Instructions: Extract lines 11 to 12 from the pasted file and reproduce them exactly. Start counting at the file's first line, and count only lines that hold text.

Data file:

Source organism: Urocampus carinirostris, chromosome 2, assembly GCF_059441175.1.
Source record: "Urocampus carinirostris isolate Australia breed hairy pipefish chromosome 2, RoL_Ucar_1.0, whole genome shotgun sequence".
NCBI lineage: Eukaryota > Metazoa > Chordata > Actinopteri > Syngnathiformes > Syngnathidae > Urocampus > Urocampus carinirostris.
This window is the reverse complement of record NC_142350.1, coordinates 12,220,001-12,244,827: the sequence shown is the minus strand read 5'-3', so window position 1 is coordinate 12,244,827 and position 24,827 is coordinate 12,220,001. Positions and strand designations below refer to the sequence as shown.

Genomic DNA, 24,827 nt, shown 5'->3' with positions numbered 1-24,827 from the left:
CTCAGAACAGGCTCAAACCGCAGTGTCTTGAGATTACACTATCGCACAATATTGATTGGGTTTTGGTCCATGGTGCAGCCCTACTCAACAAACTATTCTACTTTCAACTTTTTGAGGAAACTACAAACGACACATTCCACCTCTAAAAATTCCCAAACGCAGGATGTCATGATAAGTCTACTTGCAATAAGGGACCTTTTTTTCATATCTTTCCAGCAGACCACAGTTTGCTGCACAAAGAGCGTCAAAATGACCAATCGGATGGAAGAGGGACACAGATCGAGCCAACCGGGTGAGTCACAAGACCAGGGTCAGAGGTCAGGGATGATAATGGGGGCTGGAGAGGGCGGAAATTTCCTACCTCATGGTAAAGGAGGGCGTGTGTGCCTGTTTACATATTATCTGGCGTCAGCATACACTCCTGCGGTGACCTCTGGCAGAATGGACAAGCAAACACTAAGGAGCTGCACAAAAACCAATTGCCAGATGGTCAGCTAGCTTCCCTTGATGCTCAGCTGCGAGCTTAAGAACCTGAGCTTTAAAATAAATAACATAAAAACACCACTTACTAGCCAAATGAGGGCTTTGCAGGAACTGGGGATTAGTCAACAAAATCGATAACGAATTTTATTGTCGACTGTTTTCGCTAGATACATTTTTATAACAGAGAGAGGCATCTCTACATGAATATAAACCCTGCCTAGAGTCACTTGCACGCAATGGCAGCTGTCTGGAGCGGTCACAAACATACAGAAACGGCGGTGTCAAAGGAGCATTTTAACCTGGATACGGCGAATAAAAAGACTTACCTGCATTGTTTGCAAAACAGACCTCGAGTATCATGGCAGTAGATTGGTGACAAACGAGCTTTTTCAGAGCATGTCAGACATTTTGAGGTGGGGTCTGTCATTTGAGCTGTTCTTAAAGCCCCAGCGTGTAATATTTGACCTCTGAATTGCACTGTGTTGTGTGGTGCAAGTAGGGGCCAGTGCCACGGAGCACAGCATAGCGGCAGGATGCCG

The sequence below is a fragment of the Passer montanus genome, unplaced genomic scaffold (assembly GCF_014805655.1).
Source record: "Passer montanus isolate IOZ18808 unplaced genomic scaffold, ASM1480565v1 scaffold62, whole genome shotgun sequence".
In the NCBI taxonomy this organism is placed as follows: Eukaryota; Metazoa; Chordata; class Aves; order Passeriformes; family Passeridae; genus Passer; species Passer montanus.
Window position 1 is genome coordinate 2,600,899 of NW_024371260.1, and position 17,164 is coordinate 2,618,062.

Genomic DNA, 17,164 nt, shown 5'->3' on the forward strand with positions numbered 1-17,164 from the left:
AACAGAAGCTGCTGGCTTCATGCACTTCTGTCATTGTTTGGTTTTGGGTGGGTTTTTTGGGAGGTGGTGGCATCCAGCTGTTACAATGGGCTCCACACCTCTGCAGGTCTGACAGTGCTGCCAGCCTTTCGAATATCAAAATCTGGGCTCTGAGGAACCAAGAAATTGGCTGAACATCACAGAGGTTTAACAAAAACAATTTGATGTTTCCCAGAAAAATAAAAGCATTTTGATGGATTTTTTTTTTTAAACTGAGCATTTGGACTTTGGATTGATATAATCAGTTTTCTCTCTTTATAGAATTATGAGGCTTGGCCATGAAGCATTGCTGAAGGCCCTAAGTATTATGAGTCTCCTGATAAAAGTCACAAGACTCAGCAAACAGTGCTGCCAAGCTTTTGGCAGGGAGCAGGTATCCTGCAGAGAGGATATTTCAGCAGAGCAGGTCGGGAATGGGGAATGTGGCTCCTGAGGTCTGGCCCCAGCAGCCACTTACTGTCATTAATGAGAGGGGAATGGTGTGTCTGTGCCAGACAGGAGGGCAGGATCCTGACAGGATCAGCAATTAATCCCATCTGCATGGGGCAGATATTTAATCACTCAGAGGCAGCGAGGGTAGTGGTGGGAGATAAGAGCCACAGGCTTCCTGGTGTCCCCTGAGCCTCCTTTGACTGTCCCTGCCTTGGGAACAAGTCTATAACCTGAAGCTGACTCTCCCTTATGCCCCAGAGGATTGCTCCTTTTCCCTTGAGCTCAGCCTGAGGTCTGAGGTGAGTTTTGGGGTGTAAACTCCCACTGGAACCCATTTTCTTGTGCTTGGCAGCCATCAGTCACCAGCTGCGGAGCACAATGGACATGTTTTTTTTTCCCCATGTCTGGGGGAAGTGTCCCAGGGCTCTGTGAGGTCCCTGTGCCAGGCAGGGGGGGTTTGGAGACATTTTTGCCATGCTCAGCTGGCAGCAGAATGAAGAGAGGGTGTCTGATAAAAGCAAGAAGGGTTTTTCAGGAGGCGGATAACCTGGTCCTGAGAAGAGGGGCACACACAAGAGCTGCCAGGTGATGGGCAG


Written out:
Genomic DNA, 17,164 nt, shown 5'->3' on the forward strand with positions numbered 1-17,164 from the left:
AACAGAAGCTGCTGGCTTCATGCACTTCTGTCATTGTTTGGTTTTGGGTGGGTTTTTTGGGAGGTGGTGGCATCCAGCTGTTACAATGGGCTCCACACCTCTGCAGGTCTGACAGTGCTGCCAGCCTTTCGAATATCAAAATCTGGGCTCTGAGGAACCAAGAAATTGGCTGAACATCACAGAGGTTTAACAAAAACAATTTGATGTTTCCCAGAAAAATAAAAGCATTTTGATGGATTTTTTTTTTTAAACTGAGCATTTGGACTTTGGATTGATATAATCAGTTTTCTCTCTTTATAGAATTATGAGGCTTGGCCATGAAGCATTGCTGAAGGCCCTAAGTATTATGAGTCTCCTGATAAAAGTCACAAGACTCAGCAAACAGTGCTGCCAAGCTTTTGGCAGGGAGCAGGTATCCTGCAGAGAGGATATTTCAGCAGAGCAGGTCGGGAATGGGGAATGTGGCTCCTGAGGTCTGGCCCCAGCAGCCACTTACTGTCATTAATGAGAGGGGAATGGTGTGTCTGTGCCAGACAGGAGGGCAGGATCCTGACAGGATCAGCAATTAATCCCATCTGCATGGGGCAGATATTTAATCACTCAGAGGCAGCGAGGGTAGTGGTGGGAGATAAGAGCCACAGGCTTCCTGGTGTCCCCTGAGCCTCCTTTGACTGTCCCTGCCTTGGGAACAAGTCTATAACCTGAAGCTGACTCTCCCTTATGCCCCAGAGGATTGCTCCTTTTCCCTTGAGCTCAGCCTGAGGTCTGAGGTGAGTTTTGGGGTGTAAACTCCCACTGGAACCCATTTTCTTGTGCTTGGCAGCCATCAGTCACCAGCTGCGGAGCACAATGGACATGTTTTTTTTTCCCCATGTCTGGGGGAAGTGTCCCAGGGCTCTGTGAGGTCCCTGTGCCAGGCAGGGGGGGTTTGGAGACATTTTTGCCATGCTCAGCTGGCAGCAGAATGAAGAGAGGGTGTCTGATAAAAGCAAGAAGGGTTTTTCAGGAGGCGGATAACCTGGTCCTGAGAAGAGGGGCACACACAAGAGCTGCCAGGTGATGGGCAG